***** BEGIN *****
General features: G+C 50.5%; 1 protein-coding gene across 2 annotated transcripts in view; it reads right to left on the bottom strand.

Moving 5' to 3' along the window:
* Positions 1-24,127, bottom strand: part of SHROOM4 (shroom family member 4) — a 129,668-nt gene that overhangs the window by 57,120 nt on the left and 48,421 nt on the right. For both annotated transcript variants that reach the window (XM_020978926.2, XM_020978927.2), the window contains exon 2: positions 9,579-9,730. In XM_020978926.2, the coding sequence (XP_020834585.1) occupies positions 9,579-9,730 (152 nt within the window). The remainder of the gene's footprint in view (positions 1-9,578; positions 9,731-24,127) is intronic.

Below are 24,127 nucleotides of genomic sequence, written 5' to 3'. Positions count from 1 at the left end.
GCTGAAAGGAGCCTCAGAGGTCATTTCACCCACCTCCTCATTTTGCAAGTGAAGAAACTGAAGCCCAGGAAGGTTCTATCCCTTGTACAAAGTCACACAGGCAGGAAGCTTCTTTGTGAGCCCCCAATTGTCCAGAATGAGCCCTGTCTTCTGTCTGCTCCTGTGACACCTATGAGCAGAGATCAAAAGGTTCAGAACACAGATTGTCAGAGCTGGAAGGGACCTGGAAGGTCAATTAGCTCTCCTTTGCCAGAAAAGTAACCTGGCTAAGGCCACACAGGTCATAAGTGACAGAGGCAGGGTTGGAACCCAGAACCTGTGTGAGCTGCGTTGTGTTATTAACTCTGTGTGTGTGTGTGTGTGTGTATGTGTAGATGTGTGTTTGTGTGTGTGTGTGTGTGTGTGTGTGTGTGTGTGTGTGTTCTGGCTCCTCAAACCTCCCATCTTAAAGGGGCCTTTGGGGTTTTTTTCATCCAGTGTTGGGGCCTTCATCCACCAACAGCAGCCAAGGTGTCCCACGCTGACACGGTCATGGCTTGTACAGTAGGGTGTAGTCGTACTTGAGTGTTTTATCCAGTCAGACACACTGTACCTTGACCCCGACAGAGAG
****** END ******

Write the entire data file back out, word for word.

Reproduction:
General features: G+C 50.5%; 1 protein-coding gene across 2 annotated transcripts in view; it reads right to left on the bottom strand.

Moving 5' to 3' along the window:
* Positions 1-24,127, bottom strand: part of SHROOM4 (shroom family member 4) — a 129,668-nt gene that overhangs the window by 57,120 nt on the left and 48,421 nt on the right. For both annotated transcript variants that reach the window (XM_020978926.2, XM_020978927.2), the window contains exon 2: positions 9,579-9,730. In XM_020978926.2, the coding sequence (XP_020834585.1) occupies positions 9,579-9,730 (152 nt within the window). The remainder of the gene's footprint in view (positions 1-9,578; positions 9,731-24,127) is intronic.

Below are 24,127 nucleotides of genomic sequence, written 5' to 3'. Positions count from 1 at the left end.
GCTGAAAGGAGCCTCAGAGGTCATTTCACCCACCTCCTCATTTTGCAAGTGAAGAAACTGAAGCCCAGGAAGGTTCTATCCCTTGTACAAAGTCACACAGGCAGGAAGCTTCTTTGTGAGCCCCCAATTGTCCAGAATGAGCCCTGTCTTCTGTCTGCTCCTGTGACACCTATGAGCAGAGATCAAAAGGTTCAGAACACAGATTGTCAGAGCTGGAAGGGACCTGGAAGGTCAATTAGCTCTCCTTTGCCAGAAAAGTAACCTGGCTAAGGCCACACAGGTCATAAGTGACAGAGGCAGGGTTGGAACCCAGAACCTGTGTGAGCTGCGTTGTGTTATTAACTCTGTGTGTGTGTGTGTGTGTGTATGTGTAGATGTGTGTTTGTGTGTGTGTGTGTGTGTGTGTGTGTGTGTGTGTGTGTTCTGGCTCCTCAAACCTCCCATCTTAAAGGGGCCTTTGGGGTTTTTTTCATCCAGTGTTGGGGCCTTCATCCACCAACAGCAGCCAAGGTGTCCCACGCTGACACGGTCATGGCTTGTACAGTAGGGTGTAGTCGTACTTGAGTGTTTTATCCAGTCAGACACACTGTACCTTGACCCCGACAGAGAG